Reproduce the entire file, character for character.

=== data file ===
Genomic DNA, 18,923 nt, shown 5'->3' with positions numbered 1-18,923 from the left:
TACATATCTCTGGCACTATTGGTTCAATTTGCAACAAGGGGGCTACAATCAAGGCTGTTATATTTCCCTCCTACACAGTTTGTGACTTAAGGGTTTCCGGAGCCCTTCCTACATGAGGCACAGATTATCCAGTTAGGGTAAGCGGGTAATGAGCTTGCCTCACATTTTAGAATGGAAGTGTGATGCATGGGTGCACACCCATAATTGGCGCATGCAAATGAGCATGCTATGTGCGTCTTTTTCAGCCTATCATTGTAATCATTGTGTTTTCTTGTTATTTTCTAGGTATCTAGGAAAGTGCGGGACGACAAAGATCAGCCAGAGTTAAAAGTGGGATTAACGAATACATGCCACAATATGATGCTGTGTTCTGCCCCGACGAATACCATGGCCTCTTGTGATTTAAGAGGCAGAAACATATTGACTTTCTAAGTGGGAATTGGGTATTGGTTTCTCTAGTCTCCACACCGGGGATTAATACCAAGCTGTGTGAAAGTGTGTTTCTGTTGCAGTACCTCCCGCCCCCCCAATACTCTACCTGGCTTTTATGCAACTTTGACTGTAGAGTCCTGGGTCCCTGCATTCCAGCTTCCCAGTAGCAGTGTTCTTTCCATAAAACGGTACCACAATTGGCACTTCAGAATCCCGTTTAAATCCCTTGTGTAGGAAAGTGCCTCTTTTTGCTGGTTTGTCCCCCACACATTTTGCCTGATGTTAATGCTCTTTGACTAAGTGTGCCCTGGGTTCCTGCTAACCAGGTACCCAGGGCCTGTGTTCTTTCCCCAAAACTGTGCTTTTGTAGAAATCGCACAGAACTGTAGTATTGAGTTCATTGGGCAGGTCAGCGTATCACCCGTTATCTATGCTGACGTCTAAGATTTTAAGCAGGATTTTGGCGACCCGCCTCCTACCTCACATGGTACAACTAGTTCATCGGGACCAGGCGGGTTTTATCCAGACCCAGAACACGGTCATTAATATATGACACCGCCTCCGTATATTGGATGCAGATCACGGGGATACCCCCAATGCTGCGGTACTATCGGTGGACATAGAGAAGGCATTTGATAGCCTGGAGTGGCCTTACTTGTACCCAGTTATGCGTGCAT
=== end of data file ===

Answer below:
Genomic DNA, 18,923 nt, shown 5'->3' with positions numbered 1-18,923 from the left:
TACATATCTCTGGCACTATTGGTTCAATTTGCAACAAGGGGGCTACAATCAAGGCTGTTATATTTCCCTCCTACACAGTTTGTGACTTAAGGGTTTCCGGAGCCCTTCCTACATGAGGCACAGATTATCCAGTTAGGGTAAGCGGGTAATGAGCTTGCCTCACATTTTAGAATGGAAGTGTGATGCATGGGTGCACACCCATAATTGGCGCATGCAAATGAGCATGCTATGTGCGTCTTTTTCAGCCTATCATTGTAATCATTGTGTTTTCTTGTTATTTTCTAGGTATCTAGGAAAGTGCGGGACGACAAAGATCAGCCAGAGTTAAAAGTGGGATTAACGAATACATGCCACAATATGATGCTGTGTTCTGCCCCGACGAATACCATGGCCTCTTGTGATTTAAGAGGCAGAAACATATTGACTTTCTAAGTGGGAATTGGGTATTGGTTTCTCTAGTCTCCACACCGGGGATTAATACCAAGCTGTGTGAAAGTGTGTTTCTGTTGCAGTACCTCCCGCCCCCCCAATACTCTACCTGGCTTTTATGCAACTTTGACTGTAGAGTCCTGGGTCCCTGCATTCCAGCTTCCCAGTAGCAGTGTTCTTTCCATAAAACGGTACCACAATTGGCACTTCAGAATCCCGTTTAAATCCCTTGTGTAGGAAAGTGCCTCTTTTTGCTGGTTTGTCCCCCACACATTTTGCCTGATGTTAATGCTCTTTGACTAAGTGTGCCCTGGGTTCCTGCTAACCAGGTACCCAGGGCCTGTGTTCTTTCCCCAAAACTGTGCTTTTGTAGAAATCGCACAGAACTGTAGTATTGAGTTCATTGGGCAGGTCAGCGTATCACCCGTTATCTATGCTGACGTCTAAGATTTTAAGCAGGATTTTGGCGACCCGCCTCCTACCTCACATGGTACAACTAGTTCATCGGGACCAGGCGGGTTTTATCCAGACCCAGAACACGGTCATTAATATATGACACCGCCTCCGTATATTGGATGCAGATCACGGGGATACCCCCAATGCTGCGGTACTATCGGTGGACATAGAGAAGGCATTTGATAGCCTGGAGTGGCCTTACTTGTACCCAGTTATGCGTGCAT